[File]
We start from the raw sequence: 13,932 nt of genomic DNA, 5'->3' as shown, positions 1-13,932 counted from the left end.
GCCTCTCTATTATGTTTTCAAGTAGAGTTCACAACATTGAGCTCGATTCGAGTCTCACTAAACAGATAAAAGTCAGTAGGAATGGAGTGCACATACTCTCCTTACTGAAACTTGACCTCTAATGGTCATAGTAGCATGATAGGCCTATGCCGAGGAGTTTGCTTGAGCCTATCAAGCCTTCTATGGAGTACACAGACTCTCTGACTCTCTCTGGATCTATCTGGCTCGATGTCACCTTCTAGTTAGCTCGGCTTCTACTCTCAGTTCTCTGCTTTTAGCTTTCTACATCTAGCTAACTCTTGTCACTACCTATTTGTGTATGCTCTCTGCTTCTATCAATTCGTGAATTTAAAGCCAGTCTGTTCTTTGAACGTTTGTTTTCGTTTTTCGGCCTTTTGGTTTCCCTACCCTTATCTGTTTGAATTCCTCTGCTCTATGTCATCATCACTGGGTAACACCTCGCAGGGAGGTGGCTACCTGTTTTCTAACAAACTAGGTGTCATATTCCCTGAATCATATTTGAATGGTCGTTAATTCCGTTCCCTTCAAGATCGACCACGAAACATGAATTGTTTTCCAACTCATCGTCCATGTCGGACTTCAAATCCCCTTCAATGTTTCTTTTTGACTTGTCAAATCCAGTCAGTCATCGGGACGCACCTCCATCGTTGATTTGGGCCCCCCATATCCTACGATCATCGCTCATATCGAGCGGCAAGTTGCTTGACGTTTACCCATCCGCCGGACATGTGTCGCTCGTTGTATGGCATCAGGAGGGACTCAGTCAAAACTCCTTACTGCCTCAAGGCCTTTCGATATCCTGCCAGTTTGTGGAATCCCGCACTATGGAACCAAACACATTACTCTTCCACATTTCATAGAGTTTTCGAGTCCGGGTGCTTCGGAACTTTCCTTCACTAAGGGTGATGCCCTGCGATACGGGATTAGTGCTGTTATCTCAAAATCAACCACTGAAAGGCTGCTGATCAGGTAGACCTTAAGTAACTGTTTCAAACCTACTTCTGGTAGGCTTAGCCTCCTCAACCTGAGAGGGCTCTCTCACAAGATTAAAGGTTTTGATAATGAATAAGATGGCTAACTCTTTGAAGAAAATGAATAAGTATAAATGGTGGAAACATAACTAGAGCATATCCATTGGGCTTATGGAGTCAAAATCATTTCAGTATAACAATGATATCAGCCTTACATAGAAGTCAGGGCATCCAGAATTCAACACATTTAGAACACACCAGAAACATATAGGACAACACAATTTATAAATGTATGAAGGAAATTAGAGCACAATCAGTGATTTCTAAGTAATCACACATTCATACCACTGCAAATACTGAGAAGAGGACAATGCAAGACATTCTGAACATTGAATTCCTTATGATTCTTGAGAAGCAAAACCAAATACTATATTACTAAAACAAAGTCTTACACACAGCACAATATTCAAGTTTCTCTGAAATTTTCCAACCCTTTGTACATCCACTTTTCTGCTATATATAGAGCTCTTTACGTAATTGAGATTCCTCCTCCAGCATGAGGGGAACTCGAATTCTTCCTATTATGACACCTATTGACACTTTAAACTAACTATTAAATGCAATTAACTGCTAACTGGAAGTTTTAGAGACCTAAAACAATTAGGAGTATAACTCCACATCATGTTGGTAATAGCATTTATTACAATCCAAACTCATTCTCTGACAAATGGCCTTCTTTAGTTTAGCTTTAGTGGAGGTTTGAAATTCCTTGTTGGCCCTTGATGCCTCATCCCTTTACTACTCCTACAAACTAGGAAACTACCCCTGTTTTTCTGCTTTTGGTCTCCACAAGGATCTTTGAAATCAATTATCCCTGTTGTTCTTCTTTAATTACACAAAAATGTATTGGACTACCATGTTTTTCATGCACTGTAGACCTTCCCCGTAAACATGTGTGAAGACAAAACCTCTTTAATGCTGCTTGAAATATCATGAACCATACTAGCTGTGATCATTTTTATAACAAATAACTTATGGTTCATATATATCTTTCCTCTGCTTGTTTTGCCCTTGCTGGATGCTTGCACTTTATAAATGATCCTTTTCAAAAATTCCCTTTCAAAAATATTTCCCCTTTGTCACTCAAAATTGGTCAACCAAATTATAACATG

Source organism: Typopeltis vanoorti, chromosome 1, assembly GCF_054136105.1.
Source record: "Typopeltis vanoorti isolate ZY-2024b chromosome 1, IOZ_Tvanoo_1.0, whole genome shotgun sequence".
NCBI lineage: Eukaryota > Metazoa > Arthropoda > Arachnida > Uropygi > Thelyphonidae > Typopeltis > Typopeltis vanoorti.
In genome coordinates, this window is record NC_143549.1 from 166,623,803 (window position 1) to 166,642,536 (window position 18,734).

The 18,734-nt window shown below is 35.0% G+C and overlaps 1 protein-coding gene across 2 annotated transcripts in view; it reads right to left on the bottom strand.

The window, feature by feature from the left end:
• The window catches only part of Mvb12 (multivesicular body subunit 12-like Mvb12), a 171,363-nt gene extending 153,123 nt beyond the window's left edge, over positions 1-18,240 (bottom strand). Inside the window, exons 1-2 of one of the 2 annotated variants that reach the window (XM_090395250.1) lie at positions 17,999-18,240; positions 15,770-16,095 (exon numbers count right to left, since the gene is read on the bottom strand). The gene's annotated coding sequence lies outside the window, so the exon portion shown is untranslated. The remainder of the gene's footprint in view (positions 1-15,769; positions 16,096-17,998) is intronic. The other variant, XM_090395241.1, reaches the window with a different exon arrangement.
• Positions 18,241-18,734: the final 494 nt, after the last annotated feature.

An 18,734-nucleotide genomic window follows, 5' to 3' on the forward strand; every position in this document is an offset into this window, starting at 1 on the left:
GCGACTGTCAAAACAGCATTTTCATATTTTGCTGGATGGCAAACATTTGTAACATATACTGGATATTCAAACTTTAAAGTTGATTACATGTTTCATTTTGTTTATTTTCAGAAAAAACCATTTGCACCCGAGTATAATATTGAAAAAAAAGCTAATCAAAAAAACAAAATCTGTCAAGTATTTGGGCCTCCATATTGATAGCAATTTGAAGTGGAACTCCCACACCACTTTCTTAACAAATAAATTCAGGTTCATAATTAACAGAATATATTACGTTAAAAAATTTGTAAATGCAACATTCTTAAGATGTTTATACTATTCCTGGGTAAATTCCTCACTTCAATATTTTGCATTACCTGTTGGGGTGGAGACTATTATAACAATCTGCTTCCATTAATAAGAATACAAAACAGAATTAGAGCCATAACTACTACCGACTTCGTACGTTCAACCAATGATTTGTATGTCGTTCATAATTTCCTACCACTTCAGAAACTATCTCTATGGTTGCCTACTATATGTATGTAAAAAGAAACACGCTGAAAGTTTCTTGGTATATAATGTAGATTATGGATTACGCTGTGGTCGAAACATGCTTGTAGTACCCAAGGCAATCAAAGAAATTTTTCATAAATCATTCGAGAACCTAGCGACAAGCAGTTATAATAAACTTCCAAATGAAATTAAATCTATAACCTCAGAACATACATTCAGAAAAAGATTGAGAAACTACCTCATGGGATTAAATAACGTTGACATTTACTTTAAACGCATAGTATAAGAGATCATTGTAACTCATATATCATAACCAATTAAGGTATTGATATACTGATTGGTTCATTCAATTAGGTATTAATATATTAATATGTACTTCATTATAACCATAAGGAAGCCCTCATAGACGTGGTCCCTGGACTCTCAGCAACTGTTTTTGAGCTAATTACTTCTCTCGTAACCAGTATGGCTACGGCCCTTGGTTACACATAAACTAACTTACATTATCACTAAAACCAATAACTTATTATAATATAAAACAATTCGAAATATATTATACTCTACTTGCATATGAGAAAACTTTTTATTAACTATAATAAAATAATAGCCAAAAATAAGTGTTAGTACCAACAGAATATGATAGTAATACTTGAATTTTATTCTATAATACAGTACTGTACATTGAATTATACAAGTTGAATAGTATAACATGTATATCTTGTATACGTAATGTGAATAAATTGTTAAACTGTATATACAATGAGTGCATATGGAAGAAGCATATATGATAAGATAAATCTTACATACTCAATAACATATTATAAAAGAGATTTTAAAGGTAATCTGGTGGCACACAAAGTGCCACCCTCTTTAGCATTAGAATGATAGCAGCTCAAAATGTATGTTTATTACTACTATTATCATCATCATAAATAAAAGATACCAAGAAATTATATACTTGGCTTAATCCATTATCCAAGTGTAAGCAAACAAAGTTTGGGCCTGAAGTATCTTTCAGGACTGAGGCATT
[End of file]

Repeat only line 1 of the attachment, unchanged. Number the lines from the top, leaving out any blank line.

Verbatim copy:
We start from the raw sequence: 13,932 nt of genomic DNA, 5'->3' as shown, positions 1-13,932 counted from the left end.